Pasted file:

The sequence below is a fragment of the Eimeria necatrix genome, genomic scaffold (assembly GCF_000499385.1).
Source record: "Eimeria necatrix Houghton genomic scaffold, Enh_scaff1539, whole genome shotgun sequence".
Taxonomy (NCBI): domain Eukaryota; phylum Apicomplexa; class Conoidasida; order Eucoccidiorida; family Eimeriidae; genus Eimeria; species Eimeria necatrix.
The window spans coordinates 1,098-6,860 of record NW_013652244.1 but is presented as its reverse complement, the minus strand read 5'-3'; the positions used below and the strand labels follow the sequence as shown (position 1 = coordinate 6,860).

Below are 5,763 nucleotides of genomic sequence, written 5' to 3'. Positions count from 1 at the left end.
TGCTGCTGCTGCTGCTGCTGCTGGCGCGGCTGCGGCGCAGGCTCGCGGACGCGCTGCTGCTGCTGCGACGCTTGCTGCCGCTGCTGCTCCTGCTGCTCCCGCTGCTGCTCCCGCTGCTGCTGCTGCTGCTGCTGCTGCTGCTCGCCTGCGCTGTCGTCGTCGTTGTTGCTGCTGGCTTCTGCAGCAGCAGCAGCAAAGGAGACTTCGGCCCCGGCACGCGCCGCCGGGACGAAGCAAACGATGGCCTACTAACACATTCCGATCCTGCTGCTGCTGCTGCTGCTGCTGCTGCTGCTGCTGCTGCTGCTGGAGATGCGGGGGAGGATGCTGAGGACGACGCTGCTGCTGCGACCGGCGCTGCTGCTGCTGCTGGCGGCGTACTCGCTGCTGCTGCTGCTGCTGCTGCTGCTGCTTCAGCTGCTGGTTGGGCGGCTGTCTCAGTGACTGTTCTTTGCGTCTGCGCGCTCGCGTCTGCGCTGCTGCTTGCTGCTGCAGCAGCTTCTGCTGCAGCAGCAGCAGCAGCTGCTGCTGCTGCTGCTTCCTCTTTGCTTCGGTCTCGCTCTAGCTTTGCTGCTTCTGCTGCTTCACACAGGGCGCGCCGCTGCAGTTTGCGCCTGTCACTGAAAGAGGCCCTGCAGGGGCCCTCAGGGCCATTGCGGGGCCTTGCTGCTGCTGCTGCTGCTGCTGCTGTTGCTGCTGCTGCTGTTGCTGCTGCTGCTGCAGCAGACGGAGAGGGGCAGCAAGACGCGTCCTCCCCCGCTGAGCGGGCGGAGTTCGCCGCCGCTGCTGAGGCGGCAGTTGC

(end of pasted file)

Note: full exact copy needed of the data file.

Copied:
The sequence below is a fragment of the Eimeria necatrix genome, genomic scaffold (assembly GCF_000499385.1).
Source record: "Eimeria necatrix Houghton genomic scaffold, Enh_scaff1539, whole genome shotgun sequence".
Taxonomy (NCBI): domain Eukaryota; phylum Apicomplexa; class Conoidasida; order Eucoccidiorida; family Eimeriidae; genus Eimeria; species Eimeria necatrix.
The window spans coordinates 1,098-6,860 of record NW_013652244.1 but is presented as its reverse complement, the minus strand read 5'-3'; the positions used below and the strand labels follow the sequence as shown (position 1 = coordinate 6,860).

Below are 5,763 nucleotides of genomic sequence, written 5' to 3'. Positions count from 1 at the left end.
TGCTGCTGCTGCTGCTGCTGCTGGCGCGGCTGCGGCGCAGGCTCGCGGACGCGCTGCTGCTGCTGCGACGCTTGCTGCCGCTGCTGCTCCTGCTGCTCCCGCTGCTGCTCCCGCTGCTGCTGCTGCTGCTGCTGCTGCTGCTCGCCTGCGCTGTCGTCGTCGTTGTTGCTGCTGGCTTCTGCAGCAGCAGCAGCAAAGGAGACTTCGGCCCCGGCACGCGCCGCCGGGACGAAGCAAACGATGGCCTACTAACACATTCCGATCCTGCTGCTGCTGCTGCTGCTGCTGCTGCTGCTGCTGCTGCTGCTGGAGATGCGGGGGAGGATGCTGAGGACGACGCTGCTGCTGCGACCGGCGCTGCTGCTGCTGCTGGCGGCGTACTCGCTGCTGCTGCTGCTGCTGCTGCTGCTGCTTCAGCTGCTGGTTGGGCGGCTGTCTCAGTGACTGTTCTTTGCGTCTGCGCGCTCGCGTCTGCGCTGCTGCTTGCTGCTGCAGCAGCTTCTGCTGCAGCAGCAGCAGCAGCTGCTGCTGCTGCTGCTTCCTCTTTGCTTCGGTCTCGCTCTAGCTTTGCTGCTTCTGCTGCTTCACACAGGGCGCGCCGCTGCAGTTTGCGCCTGTCACTGAAAGAGGCCCTGCAGGGGCCCTCAGGGCCATTGCGGGGCCTTGCTGCTGCTGCTGCTGCTGCTGCTGTTGCTGCTGCTGCTGTTGCTGCTGCTGCTGCAGCAGACGGAGAGGGGCAGCAAGACGCGTCCTCCCCCGCTGAGCGGGCGGAGTTCGCCGCCGCTGCTGAGGCGGCAGTTGC